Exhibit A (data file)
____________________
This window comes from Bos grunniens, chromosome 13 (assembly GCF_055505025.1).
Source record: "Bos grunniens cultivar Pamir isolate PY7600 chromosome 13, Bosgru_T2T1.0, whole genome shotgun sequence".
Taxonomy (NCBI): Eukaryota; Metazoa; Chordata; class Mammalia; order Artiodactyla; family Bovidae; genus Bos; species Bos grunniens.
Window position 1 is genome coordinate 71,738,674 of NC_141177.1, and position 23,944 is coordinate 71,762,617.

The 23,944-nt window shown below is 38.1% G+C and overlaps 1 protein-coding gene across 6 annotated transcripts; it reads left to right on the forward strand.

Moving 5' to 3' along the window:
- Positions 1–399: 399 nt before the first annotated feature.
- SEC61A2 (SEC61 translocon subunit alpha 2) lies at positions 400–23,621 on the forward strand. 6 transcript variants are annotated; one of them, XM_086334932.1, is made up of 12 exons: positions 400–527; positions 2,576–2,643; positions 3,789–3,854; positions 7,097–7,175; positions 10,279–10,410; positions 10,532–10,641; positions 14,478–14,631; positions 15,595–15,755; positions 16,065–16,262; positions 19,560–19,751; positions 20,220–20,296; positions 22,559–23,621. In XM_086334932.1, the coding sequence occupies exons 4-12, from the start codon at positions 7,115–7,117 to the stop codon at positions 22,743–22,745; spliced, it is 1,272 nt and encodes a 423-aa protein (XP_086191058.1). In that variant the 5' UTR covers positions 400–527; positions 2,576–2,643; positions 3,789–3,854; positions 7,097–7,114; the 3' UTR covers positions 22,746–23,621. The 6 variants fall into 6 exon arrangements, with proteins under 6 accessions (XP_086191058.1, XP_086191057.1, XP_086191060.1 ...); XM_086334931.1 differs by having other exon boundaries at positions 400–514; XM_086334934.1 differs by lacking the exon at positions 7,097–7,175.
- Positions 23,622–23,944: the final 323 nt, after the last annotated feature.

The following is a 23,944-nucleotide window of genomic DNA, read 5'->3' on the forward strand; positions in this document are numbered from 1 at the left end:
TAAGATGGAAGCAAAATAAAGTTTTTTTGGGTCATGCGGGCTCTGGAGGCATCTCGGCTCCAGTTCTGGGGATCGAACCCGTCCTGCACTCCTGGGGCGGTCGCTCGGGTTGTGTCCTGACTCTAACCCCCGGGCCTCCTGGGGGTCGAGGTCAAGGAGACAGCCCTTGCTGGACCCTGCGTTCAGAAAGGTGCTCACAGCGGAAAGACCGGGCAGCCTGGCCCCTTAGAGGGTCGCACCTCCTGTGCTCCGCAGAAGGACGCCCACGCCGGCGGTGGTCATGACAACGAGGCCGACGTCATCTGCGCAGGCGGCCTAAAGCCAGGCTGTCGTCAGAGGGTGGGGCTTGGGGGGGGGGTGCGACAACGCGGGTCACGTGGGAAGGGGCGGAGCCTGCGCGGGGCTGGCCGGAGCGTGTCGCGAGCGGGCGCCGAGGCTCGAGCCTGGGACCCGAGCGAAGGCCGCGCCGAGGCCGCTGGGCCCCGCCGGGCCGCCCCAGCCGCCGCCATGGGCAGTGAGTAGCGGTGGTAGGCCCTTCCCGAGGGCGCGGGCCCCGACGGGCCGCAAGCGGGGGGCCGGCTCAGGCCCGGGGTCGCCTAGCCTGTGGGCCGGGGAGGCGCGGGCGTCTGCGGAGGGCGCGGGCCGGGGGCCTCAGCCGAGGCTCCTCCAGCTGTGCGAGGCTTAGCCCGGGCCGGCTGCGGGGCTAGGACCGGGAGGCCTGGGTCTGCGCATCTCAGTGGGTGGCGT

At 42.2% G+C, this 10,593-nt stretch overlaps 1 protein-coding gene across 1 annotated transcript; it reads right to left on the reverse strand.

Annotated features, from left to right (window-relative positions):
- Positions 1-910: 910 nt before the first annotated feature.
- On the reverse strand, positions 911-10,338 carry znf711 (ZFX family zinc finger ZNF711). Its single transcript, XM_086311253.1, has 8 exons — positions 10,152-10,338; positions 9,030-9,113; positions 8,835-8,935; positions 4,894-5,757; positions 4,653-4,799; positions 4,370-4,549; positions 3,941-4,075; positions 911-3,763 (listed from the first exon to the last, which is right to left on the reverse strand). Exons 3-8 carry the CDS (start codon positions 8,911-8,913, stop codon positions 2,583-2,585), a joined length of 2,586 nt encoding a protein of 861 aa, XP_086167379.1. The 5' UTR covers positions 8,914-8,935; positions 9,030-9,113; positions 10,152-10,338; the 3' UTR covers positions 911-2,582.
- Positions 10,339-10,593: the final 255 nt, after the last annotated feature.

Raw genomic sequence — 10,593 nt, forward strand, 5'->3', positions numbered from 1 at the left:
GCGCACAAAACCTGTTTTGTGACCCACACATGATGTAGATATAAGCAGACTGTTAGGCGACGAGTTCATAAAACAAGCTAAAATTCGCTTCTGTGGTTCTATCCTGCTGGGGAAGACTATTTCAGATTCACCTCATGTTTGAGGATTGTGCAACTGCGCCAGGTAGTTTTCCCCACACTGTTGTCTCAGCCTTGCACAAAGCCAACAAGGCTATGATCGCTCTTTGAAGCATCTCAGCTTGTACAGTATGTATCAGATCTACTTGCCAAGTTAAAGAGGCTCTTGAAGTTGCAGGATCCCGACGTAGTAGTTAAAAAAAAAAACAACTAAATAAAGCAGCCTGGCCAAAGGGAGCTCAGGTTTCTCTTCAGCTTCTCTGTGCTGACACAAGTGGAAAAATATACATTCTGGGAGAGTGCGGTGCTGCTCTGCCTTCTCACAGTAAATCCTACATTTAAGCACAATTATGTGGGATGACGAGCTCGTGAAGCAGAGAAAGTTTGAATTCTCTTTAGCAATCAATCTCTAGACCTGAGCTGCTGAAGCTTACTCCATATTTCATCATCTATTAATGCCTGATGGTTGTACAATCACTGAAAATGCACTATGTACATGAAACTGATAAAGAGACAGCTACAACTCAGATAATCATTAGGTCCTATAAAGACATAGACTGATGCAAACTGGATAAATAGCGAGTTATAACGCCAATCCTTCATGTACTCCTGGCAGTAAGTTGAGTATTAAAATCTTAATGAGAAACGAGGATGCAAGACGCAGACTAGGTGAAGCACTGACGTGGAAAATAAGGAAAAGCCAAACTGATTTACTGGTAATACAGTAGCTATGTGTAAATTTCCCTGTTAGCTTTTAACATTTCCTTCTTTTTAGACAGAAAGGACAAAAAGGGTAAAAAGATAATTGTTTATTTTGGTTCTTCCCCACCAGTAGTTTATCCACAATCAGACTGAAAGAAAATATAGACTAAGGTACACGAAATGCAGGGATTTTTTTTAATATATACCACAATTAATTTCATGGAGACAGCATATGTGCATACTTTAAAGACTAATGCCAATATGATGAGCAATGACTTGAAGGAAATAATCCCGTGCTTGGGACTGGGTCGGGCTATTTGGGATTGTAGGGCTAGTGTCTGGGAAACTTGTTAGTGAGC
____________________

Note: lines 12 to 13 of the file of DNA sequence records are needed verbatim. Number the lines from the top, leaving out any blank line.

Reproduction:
At 42.2% G+C, this 10,593-nt stretch overlaps 1 protein-coding gene across 1 annotated transcript; it reads right to left on the reverse strand.

Annotated features, from left to right (window-relative positions):